Why Is There No “Keep Boston Weird” Campaign?

From yesterday’s Wall Street Journal:

Asheville, N.C. Debates: How Weird is Too Weird?

Topless Rally Raises Eyebrows, Questions

ASHEVILLE, N.C.—This city has made a name for itself as a tourist and retirement haven, known for its arts festivals, spiritual retreats and welcoming culture.

But a topless rally here Sunday prompted even locals who want to “Keep Asheville Weird” to question if weird is a sustainable economic model, especially in a downturn.”Being strange is one of the things we have in our favor, that people feel comfortable here,” said Patti Best, who sells her paintings in downtown galleries. But Ms. Best said she worries about blurring the line between being accepting and being offensive. “Asheville has a lot of attraction for families, and they aren’t going to come to a place that’s veering so far out of the mainstream,” she said.

Although the Journal didn’t mention it, the Asheville campaign mirrors Austin, TX’s Keep Austin Weird effort.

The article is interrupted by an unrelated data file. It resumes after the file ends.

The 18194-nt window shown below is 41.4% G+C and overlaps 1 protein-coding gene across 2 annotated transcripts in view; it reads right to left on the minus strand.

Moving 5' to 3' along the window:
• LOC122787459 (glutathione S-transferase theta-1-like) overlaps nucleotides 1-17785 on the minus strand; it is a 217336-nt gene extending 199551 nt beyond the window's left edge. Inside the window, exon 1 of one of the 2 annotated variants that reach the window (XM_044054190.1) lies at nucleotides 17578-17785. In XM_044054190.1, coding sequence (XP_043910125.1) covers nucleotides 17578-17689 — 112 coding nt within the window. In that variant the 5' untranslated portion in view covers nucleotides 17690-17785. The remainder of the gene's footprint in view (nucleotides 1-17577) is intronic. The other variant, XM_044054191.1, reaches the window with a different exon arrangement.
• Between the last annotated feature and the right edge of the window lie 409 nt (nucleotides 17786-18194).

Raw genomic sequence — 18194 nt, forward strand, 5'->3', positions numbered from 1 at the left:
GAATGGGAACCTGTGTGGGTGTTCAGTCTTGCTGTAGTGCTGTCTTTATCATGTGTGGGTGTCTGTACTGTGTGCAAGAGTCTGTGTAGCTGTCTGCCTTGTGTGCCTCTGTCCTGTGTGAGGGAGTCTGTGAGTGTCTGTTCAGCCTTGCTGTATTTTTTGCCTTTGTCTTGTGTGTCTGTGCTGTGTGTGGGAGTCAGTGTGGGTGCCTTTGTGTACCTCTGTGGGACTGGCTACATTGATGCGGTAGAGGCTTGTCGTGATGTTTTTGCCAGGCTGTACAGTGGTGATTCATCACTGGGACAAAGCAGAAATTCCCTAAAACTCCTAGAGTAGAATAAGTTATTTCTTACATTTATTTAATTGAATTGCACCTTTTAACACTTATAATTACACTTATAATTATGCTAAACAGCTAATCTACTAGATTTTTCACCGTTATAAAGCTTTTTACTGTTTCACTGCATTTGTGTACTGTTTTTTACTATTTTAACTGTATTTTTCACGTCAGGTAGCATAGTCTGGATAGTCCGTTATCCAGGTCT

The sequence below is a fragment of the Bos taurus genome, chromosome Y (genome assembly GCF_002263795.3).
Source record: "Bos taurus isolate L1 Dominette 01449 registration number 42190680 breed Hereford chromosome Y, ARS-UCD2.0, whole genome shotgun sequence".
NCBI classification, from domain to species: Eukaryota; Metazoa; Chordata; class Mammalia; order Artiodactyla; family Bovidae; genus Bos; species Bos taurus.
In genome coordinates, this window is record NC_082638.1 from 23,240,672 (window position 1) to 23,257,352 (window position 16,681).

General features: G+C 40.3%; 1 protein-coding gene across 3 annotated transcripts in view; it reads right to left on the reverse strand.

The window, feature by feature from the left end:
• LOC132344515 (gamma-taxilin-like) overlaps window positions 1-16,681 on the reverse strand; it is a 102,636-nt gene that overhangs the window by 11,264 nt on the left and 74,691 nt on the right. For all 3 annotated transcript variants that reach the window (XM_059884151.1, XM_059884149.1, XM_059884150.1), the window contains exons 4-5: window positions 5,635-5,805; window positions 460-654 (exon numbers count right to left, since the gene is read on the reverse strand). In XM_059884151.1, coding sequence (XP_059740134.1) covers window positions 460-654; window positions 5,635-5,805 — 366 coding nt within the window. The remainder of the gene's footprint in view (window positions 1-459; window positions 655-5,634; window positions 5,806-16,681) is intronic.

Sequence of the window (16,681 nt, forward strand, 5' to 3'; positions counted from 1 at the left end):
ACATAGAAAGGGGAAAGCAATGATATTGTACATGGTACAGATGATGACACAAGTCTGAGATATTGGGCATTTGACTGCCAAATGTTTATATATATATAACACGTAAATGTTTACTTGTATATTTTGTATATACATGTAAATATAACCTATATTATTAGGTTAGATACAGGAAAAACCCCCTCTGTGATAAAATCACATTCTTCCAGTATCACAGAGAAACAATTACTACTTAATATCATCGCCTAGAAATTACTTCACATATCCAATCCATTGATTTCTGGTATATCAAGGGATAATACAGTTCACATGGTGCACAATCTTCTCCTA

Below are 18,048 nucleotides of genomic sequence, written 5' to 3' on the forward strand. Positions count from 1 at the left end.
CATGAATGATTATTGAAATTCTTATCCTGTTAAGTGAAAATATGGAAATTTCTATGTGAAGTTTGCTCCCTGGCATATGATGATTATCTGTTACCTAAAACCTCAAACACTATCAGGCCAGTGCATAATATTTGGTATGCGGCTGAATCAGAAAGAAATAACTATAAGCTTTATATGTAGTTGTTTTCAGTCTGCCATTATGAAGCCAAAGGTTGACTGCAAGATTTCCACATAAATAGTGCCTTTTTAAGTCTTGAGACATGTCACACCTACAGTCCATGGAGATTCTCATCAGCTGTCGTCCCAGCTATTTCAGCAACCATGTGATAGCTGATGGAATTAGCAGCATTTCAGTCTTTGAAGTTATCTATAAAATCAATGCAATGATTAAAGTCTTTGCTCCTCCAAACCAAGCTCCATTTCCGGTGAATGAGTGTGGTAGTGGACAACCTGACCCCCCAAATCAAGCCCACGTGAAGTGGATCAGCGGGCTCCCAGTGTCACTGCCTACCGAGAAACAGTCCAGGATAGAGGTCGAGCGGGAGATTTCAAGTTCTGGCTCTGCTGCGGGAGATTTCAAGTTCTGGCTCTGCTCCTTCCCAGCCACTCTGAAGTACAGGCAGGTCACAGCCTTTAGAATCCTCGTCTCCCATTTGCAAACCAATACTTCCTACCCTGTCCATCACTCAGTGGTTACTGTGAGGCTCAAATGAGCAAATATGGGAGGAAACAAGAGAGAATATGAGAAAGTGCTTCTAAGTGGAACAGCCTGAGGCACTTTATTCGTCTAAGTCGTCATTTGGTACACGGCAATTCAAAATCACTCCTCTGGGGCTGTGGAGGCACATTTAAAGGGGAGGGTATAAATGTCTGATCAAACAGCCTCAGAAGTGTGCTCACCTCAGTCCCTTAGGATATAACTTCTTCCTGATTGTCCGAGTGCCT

So what the hardweirding staff wants to know is: Why no “Keep Boston Weird” campaign?

(And don’t give us any Future Boston Alliance booshwah: That group is lamer than David Ortiz.)

Truth is, Boston’s not weird.

It’s just lame wired.

 

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5 Responses to Why Is There No “Keep Boston Weird” Campaign?

  1. Never heard of Asheville, NC.

    It’s always struck me funny that out-of-towners who think Boston is lame never consider that maybe they just weren’t invited to anything fun.

    New Yorkers in particular take forever to figure out (and some never do) that Boston bars close at 1 for the simple reason that if you haven’t been invited someplace better by that hour, you should go home.

  2. hubpub says:

    who are they?

  3. Jessikanesis says:

    Boston doesn’t need a “campaign” to be weird.

    We also don’t need to be weird exclusively after 1am. Believe it or not, we can be weird when the sun is out. And we’re usually well-rested while we’re doing it.

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